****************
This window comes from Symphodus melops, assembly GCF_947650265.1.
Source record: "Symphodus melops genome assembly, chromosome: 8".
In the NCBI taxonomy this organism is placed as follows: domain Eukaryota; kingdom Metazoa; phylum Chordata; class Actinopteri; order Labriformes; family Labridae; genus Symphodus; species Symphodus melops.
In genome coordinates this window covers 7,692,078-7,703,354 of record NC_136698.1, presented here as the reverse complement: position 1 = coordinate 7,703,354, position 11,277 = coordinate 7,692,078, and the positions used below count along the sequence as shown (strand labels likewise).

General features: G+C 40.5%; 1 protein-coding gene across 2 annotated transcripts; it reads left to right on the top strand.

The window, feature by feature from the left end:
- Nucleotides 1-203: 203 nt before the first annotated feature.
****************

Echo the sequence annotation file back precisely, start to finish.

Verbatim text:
This window comes from Symphodus melops, assembly GCF_947650265.1.
Source record: "Symphodus melops genome assembly, chromosome: 8".
In the NCBI taxonomy this organism is placed as follows: domain Eukaryota; kingdom Metazoa; phylum Chordata; class Actinopteri; order Labriformes; family Labridae; genus Symphodus; species Symphodus melops.
In genome coordinates this window covers 7,692,078-7,703,354 of record NC_136698.1, presented here as the reverse complement: position 1 = coordinate 7,703,354, position 11,277 = coordinate 7,692,078, and the positions used below count along the sequence as shown (strand labels likewise).

General features: G+C 40.5%; 1 protein-coding gene across 2 annotated transcripts; it reads left to right on the top strand.

The window, feature by feature from the left end:
- Nucleotides 1-203: 203 nt before the first annotated feature.